Refugees and migrants flows plunge Europe into the quagmire of crisis. As the situation gets worse, the inability of the European Union and its institutions to effectively tackle all-European problems becomes evident.
It’s not about the failure to take preventive measures or make forecasts only. Brussels «firefighters» actually blow hot and cold. In Central and Eastern Europe trains full of refugees move back and forth in a random manner. Real shooting is about to start at the borders of states, which are both the EU and NATO members.
This geopolitical weakness is also demonstrated when it comes to the problem of energy security, something the EU has been trying to handle for years. It raises even more questions about the prospects for the United Europe. The EU cannot and has no wish to do something in concrete terms to address it. This is the only conclusion one can arrive at.
Take, for instance, the issue of gas transit across the Balkans. The European Commission (with the United States behind it) had spent years applying titanic efforts to hinder the South Stream project (Russian gas pipeline). Now it does the same in case of the Turkish Stream. The goal is to prevent at any cost gas supplies coming to Europe from Russia.
Having chosen such a policy, it would be right for the European Commission to come up with its own vision of ways to guarantee regional energy security. There are offers on the table.
According to Radio Bulgaria citing European Commission Vice President Maroš Šefčovič, the executive body of the EU is working on a plan to build gas infrastructure. It counts on having at least three different sources of gas with pipelines going across the territory of Bulgaria. The idea presupposes close-knit energy union based on connections between Serbia, Greece and Romania.
The plan mentioned by the European Commission Vice President appears to be aimed at creating a regional gas market to become a part of a broader all-European infrastructure. It may be a good thing, but do not hurry to rejoice when dealing with Brussels bureaucracy (and Brussels – controlled budget). A few years have passed, but the idea to connect the Bulgarian and Romanian pipelines has failed to materialize. The construction of 30km long interconnector with Bulgaria started six years ago! It has not been finished yet. Just think about it!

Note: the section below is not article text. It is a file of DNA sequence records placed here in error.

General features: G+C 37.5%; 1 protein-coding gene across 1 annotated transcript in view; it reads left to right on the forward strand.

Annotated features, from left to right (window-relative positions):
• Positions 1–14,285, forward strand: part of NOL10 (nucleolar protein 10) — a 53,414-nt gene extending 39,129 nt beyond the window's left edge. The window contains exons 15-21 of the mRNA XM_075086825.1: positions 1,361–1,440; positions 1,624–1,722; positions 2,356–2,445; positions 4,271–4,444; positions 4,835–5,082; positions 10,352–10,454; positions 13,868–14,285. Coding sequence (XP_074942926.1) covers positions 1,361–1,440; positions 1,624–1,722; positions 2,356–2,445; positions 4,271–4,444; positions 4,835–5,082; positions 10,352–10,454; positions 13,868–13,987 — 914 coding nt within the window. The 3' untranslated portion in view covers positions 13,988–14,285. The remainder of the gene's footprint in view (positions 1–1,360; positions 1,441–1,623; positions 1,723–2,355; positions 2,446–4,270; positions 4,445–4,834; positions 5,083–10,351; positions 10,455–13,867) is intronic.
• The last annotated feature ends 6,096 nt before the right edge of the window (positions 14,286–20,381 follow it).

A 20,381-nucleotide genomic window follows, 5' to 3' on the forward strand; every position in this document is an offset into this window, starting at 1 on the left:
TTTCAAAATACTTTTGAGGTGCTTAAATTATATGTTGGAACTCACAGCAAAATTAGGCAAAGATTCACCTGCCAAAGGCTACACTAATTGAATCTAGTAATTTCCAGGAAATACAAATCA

There is no functioning reverse connection, though it is mandatory according to EU rules. There is nothing else but ambitions mixed with inability to implement plans. It applies both to Brussels and Bulgaria. Many leading Bulgarian politicians emphasize the plans to make Bulgaria a European energy hub… The radio station puts these ambitious plans into doubt stressing the gap between statements on intentions and the lack of technological potential mixed with the failure to implement small-scale projects. This assessment appears to be correct. As a result, today Bulgaria rather relies on revival of Russian South Stream project (perhaps on a smaller scale) instead of pinning hopes on the assistance plans offered by the European Union.
There is no reason to count on US help. According to Foreign Affairs, Europeans are disappointed with the Obama policy. «Soon after he was elected president, Obama was awarded the Nobel Peace Prize – simply, it seems, for the fact that he was not George W. Bush», the Foreign Affairs writes to arrive at candidly expressed conclusion: «With those kinds of absurd expectations surrounding his presidency, it was clearly impossible for Obama to avoid disappointing the Europeans. What is only surprising, in retrospect, is the speed with which he did so – and with which the Europeans disappointed him».
Disappointment is the right term to describe what’s happening on the both sides of the Atlantic and inside the European Union. These new developments will produce new elites, foreign policy priorities and plans to implement. The main thing is not to waste time. That’s what important for Serbia, Bulgaria, Hungary, Slovakia and other nations of Central and South-Eastern Europe.